States should have permitted so one-sided a development of its trans-
portation system. They point out that with perhaps the exception
of China, no other country has such a magnificent river sj^stem as the
United States, or so great possibilities of its effective utilization.
Nowhere else is there so large a proportion of freight which can be
moved most advantageously by water. In another place it has been
suggested that if the German Empire controlled the world's supply
of a great staple, as the United States controls cotton, German econo-
mic policy would busy itself to bring about the manufacture of a
vastly larger proportion of that raw material in Germany. And,
similarly, if Germany, France, or Austria possessed such a river sys-
tem as that of the United States, with possibilities of being joined to
a lake system such as ours, these would long ago have been made the
basis of a vast and busy transportation system.

One consideration which has been kept in mind in European develop-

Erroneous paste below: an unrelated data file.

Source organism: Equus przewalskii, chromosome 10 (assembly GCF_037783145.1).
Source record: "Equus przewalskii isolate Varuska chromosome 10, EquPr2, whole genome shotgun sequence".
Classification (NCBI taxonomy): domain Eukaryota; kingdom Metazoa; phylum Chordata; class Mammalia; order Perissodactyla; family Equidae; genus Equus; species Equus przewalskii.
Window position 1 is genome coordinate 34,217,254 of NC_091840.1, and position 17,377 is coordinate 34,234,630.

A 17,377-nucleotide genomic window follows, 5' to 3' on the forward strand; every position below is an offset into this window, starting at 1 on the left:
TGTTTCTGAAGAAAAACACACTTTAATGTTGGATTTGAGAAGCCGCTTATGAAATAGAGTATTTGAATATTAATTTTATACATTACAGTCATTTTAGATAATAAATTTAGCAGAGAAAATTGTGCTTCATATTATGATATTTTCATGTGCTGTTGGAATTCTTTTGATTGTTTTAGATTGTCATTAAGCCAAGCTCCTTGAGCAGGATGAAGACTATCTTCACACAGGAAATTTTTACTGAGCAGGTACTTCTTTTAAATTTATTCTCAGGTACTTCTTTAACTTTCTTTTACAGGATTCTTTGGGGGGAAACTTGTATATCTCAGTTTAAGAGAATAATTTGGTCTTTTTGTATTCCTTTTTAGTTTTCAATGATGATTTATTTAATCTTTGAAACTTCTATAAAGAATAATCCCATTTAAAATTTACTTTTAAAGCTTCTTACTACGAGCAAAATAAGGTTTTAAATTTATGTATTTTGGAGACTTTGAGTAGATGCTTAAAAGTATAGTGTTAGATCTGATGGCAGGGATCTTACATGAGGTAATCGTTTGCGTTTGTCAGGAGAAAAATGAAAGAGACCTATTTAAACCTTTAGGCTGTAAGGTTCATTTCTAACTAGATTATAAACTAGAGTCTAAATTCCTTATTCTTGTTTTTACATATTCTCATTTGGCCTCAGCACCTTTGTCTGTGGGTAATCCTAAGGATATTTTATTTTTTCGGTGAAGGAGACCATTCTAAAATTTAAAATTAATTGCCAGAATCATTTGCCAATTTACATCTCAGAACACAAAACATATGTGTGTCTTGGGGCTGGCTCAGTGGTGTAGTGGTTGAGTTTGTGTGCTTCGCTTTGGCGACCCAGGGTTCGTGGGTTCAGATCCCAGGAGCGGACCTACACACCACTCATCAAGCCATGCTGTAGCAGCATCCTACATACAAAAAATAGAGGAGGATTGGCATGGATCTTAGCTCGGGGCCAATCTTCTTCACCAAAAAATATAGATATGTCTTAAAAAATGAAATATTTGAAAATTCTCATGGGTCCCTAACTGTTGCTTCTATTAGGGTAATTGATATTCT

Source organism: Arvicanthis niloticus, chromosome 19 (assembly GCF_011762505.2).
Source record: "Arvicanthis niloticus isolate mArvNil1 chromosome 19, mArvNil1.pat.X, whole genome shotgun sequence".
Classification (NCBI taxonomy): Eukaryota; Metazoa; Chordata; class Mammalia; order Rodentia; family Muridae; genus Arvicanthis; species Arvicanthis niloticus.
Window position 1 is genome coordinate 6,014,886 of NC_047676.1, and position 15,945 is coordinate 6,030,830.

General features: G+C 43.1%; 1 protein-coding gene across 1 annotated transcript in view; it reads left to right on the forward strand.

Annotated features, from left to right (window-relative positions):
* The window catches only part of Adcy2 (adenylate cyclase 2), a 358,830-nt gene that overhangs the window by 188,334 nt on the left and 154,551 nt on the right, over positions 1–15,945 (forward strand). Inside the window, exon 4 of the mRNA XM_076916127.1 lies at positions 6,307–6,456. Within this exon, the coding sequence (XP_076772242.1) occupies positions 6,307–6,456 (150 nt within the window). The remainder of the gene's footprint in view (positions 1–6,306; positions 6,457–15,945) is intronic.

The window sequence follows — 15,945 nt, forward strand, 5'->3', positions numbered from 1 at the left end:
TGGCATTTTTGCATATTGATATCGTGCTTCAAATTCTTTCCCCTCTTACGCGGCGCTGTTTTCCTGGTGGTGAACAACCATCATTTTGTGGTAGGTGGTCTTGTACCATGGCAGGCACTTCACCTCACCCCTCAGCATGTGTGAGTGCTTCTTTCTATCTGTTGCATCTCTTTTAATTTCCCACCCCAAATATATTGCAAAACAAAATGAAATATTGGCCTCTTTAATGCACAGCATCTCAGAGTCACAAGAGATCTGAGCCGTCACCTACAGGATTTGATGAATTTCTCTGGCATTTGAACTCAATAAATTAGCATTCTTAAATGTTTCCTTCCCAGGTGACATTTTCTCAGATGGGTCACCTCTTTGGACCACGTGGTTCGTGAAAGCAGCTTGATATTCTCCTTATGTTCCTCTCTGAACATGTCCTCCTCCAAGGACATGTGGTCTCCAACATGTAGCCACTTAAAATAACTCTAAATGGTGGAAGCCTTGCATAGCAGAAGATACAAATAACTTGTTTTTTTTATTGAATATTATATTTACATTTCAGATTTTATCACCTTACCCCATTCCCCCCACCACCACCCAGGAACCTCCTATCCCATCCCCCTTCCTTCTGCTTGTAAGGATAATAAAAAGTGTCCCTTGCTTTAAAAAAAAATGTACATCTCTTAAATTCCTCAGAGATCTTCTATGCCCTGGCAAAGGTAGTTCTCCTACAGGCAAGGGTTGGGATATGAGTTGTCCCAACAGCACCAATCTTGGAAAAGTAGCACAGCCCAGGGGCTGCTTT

ment of water transportation is that when a great water route is once
opened its capacity for freight movement is almost unlimited. The
possibility of traffic movement on a single-line railroad is definitely
limited. When that capacity is reached the road must be double-
tracked. On the other hand a great waterwaj^ can move increasing
amounts of freight to an almost indefhiitc degree with mereh^ the pro-
vision of additional boats and barges. So the policy of Germany and
France m recent years has been to make important internal waterways
as large as practicable. Originally small canals were supposed to be
ample for all the traffic likely to be offered them; but with the develop-
ment of commerce and industry they proved too small. They have
been rebuilt, shortened, channels deepened and widened, the number
of locks reduced, and their capacity increased. The scheme of con-
struction looked to the future. If these great investments in water-


ways had not been made it would now be necessary either to make
much greater investments in railroads or else to suffer industrial stagna-
tion. As it is the great water routes can carry an indefinite increase of
traffic with no further investment than the provision of more boats.

In continental countries the internal waterwa5^s system is based
almost entirely on the rivers. There are no lakes of consequence.
Canals are used to connect the rivers, but not generally to provide in-
dependent routes. The rivers of the north of Germany are being